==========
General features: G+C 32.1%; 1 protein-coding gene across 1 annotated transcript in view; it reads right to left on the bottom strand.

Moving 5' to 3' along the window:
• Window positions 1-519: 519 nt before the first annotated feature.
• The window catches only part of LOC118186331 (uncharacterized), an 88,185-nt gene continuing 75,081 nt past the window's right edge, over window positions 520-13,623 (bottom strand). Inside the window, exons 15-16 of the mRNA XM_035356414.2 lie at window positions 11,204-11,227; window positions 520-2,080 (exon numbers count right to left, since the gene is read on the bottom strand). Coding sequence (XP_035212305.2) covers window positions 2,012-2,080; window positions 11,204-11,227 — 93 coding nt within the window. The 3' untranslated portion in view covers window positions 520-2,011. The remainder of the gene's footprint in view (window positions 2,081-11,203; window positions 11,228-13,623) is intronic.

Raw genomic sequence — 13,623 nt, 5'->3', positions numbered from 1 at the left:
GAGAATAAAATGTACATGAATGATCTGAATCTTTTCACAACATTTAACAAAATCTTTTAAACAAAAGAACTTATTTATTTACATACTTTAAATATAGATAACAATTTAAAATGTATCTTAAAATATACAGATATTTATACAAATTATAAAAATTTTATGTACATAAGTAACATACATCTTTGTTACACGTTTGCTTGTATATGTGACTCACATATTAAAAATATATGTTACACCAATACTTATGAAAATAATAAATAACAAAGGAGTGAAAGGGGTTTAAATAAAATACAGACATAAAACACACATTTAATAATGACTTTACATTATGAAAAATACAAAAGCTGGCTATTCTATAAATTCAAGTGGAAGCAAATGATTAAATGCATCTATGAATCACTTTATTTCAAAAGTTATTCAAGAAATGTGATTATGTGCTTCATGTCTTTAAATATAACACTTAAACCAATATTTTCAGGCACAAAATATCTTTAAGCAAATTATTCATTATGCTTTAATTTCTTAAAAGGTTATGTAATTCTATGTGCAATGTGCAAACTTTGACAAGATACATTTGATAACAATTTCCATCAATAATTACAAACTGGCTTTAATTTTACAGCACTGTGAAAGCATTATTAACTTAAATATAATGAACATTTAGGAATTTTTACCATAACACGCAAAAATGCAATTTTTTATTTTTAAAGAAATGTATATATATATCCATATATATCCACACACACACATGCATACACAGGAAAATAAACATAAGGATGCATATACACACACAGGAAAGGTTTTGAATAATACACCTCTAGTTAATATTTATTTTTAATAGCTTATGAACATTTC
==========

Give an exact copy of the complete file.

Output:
General features: G+C 32.1%; 1 protein-coding gene across 1 annotated transcript in view; it reads right to left on the bottom strand.

Moving 5' to 3' along the window:
• Window positions 1-519: 519 nt before the first annotated feature.
• The window catches only part of LOC118186331 (uncharacterized), an 88,185-nt gene continuing 75,081 nt past the window's right edge, over window positions 520-13,623 (bottom strand). Inside the window, exons 15-16 of the mRNA XM_035356414.2 lie at window positions 11,204-11,227; window positions 520-2,080 (exon numbers count right to left, since the gene is read on the bottom strand). Coding sequence (XP_035212305.2) covers window positions 2,012-2,080; window positions 11,204-11,227 — 93 coding nt within the window. The 3' untranslated portion in view covers window positions 520-2,011. The remainder of the gene's footprint in view (window positions 2,081-11,203; window positions 11,228-13,623) is intronic.

Raw genomic sequence — 13,623 nt, 5'->3', positions numbered from 1 at the left:
GAGAATAAAATGTACATGAATGATCTGAATCTTTTCACAACATTTAACAAAATCTTTTAAACAAAAGAACTTATTTATTTACATACTTTAAATATAGATAACAATTTAAAATGTATCTTAAAATATACAGATATTTATACAAATTATAAAAATTTTATGTACATAAGTAACATACATCTTTGTTACACGTTTGCTTGTATATGTGACTCACATATTAAAAATATATGTTACACCAATACTTATGAAAATAATAAATAACAAAGGAGTGAAAGGGGTTTAAATAAAATACAGACATAAAACACACATTTAATAATGACTTTACATTATGAAAAATACAAAAGCTGGCTATTCTATAAATTCAAGTGGAAGCAAATGATTAAATGCATCTATGAATCACTTTATTTCAAAAGTTATTCAAGAAATGTGATTATGTGCTTCATGTCTTTAAATATAACACTTAAACCAATATTTTCAGGCACAAAATATCTTTAAGCAAATTATTCATTATGCTTTAATTTCTTAAAAGGTTATGTAATTCTATGTGCAATGTGCAAACTTTGACAAGATACATTTGATAACAATTTCCATCAATAATTACAAACTGGCTTTAATTTTACAGCACTGTGAAAGCATTATTAACTTAAATATAATGAACATTTAGGAATTTTTACCATAACACGCAAAAATGCAATTTTTTATTTTTAAAGAAATGTATATATATATCCATATATATCCACACACACACATGCATACACAGGAAAATAAACATAAGGATGCATATACACACACAGGAAAGGTTTTGAATAATACACCTCTAGTTAATATTTATTTTTAATAGCTTATGAACATTTC